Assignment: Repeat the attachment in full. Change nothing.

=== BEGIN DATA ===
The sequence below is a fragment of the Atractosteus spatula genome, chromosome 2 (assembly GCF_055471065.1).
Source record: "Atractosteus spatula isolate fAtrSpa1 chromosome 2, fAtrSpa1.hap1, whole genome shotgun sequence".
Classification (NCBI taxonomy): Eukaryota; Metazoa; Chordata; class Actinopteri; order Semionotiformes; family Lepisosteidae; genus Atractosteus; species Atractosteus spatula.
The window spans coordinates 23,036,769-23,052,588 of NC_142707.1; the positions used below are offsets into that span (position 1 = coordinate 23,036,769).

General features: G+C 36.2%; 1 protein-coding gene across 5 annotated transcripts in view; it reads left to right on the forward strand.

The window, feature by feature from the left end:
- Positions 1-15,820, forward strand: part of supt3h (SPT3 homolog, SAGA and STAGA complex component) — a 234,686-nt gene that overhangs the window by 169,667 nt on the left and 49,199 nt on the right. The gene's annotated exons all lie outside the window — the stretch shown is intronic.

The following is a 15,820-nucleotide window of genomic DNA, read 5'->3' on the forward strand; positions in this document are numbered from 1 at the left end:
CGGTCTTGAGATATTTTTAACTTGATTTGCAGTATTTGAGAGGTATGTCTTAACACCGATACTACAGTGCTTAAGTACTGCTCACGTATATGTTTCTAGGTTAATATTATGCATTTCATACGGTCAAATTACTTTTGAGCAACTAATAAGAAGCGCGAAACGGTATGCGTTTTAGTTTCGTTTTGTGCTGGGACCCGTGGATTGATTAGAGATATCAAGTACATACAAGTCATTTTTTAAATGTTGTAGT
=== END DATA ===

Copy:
The sequence below is a fragment of the Atractosteus spatula genome, chromosome 2 (assembly GCF_055471065.1).
Source record: "Atractosteus spatula isolate fAtrSpa1 chromosome 2, fAtrSpa1.hap1, whole genome shotgun sequence".
Classification (NCBI taxonomy): Eukaryota; Metazoa; Chordata; class Actinopteri; order Semionotiformes; family Lepisosteidae; genus Atractosteus; species Atractosteus spatula.
The window spans coordinates 23,036,769-23,052,588 of NC_142707.1; the positions used below are offsets into that span (position 1 = coordinate 23,036,769).

General features: G+C 36.2%; 1 protein-coding gene across 5 annotated transcripts in view; it reads left to right on the forward strand.

The window, feature by feature from the left end:
- Positions 1-15,820, forward strand: part of supt3h (SPT3 homolog, SAGA and STAGA complex component) — a 234,686-nt gene that overhangs the window by 169,667 nt on the left and 49,199 nt on the right. The gene's annotated exons all lie outside the window — the stretch shown is intronic.

The following is a 15,820-nucleotide window of genomic DNA, read 5'->3' on the forward strand; positions in this document are numbered from 1 at the left end:
CGGTCTTGAGATATTTTTAACTTGATTTGCAGTATTTGAGAGGTATGTCTTAACACCGATACTACAGTGCTTAAGTACTGCTCACGTATATGTTTCTAGGTTAATATTATGCATTTCATACGGTCAAATTACTTTTGAGCAACTAATAAGAAGCGCGAAACGGTATGCGTTTTAGTTTCGTTTTGTGCTGGGACCCGTGGATTGATTAGAGATATCAAGTACATACAAGTCATTTTTTAAATGTTGTAGT